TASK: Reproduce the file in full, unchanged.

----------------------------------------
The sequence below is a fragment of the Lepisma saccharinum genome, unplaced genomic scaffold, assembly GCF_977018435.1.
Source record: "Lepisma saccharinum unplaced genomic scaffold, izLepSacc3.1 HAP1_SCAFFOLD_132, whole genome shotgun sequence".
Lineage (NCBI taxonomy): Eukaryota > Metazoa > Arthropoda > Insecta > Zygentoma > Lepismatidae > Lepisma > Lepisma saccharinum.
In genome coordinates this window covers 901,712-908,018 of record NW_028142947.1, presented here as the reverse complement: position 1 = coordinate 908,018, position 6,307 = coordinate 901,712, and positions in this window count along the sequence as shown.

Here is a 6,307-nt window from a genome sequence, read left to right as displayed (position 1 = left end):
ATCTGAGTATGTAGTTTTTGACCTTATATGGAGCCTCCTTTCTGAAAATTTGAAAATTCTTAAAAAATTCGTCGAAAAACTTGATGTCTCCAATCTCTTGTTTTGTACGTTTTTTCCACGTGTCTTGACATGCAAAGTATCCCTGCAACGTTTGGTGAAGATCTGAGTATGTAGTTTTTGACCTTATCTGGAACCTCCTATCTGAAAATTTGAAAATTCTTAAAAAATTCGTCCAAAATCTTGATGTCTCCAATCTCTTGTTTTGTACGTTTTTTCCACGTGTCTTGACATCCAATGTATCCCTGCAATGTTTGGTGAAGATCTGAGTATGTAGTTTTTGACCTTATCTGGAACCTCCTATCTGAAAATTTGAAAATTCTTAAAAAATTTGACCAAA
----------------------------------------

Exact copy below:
The sequence below is a fragment of the Lepisma saccharinum genome, unplaced genomic scaffold, assembly GCF_977018435.1.
Source record: "Lepisma saccharinum unplaced genomic scaffold, izLepSacc3.1 HAP1_SCAFFOLD_132, whole genome shotgun sequence".
Lineage (NCBI taxonomy): Eukaryota > Metazoa > Arthropoda > Insecta > Zygentoma > Lepismatidae > Lepisma > Lepisma saccharinum.
In genome coordinates this window covers 901,712-908,018 of record NW_028142947.1, presented here as the reverse complement: position 1 = coordinate 908,018, position 6,307 = coordinate 901,712, and positions in this window count along the sequence as shown.

Here is a 6,307-nt window from a genome sequence, read left to right as displayed (position 1 = left end):
ATCTGAGTATGTAGTTTTTGACCTTATATGGAGCCTCCTTTCTGAAAATTTGAAAATTCTTAAAAAATTCGTCGAAAAACTTGATGTCTCCAATCTCTTGTTTTGTACGTTTTTTCCACGTGTCTTGACATGCAAAGTATCCCTGCAACGTTTGGTGAAGATCTGAGTATGTAGTTTTTGACCTTATCTGGAACCTCCTATCTGAAAATTTGAAAATTCTTAAAAAATTCGTCCAAAATCTTGATGTCTCCAATCTCTTGTTTTGTACGTTTTTTCCACGTGTCTTGACATCCAATGTATCCCTGCAATGTTTGGTGAAGATCTGAGTATGTAGTTTTTGACCTTATCTGGAACCTCCTATCTGAAAATTTGAAAATTCTTAAAAAATTTGACCAAA